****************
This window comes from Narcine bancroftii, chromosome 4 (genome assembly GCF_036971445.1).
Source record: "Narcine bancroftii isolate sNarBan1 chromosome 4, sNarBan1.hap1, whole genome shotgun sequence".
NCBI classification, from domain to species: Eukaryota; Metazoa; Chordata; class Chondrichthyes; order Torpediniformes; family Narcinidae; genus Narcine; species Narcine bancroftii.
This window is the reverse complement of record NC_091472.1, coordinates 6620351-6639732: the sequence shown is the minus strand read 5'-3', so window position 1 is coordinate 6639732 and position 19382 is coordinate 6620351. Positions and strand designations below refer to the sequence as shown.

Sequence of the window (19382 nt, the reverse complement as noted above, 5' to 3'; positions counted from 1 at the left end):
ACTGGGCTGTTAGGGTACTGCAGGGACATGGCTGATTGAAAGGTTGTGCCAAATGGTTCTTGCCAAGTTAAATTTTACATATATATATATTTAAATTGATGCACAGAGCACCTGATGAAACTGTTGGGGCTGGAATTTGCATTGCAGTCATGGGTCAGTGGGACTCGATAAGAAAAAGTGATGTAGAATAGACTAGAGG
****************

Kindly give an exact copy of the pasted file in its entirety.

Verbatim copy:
This window comes from Narcine bancroftii, chromosome 4 (genome assembly GCF_036971445.1).
Source record: "Narcine bancroftii isolate sNarBan1 chromosome 4, sNarBan1.hap1, whole genome shotgun sequence".
NCBI classification, from domain to species: Eukaryota; Metazoa; Chordata; class Chondrichthyes; order Torpediniformes; family Narcinidae; genus Narcine; species Narcine bancroftii.
This window is the reverse complement of record NC_091472.1, coordinates 6620351-6639732: the sequence shown is the minus strand read 5'-3', so window position 1 is coordinate 6639732 and position 19382 is coordinate 6620351. Positions and strand designations below refer to the sequence as shown.

Sequence of the window (19382 nt, the reverse complement as noted above, 5' to 3'; positions counted from 1 at the left end):
ACTGGGCTGTTAGGGTACTGCAGGGACATGGCTGATTGAAAGGTTGTGCCAAATGGTTCTTGCCAAGTTAAATTTTACATATATATATATTTAAATTGATGCACAGAGCACCTGATGAAACTGTTGGGGCTGGAATTTGCATTGCAGTCATGGGTCAGTGGGACTCGATAAGAAAAAGTGATGTAGAATAGACTAGAGG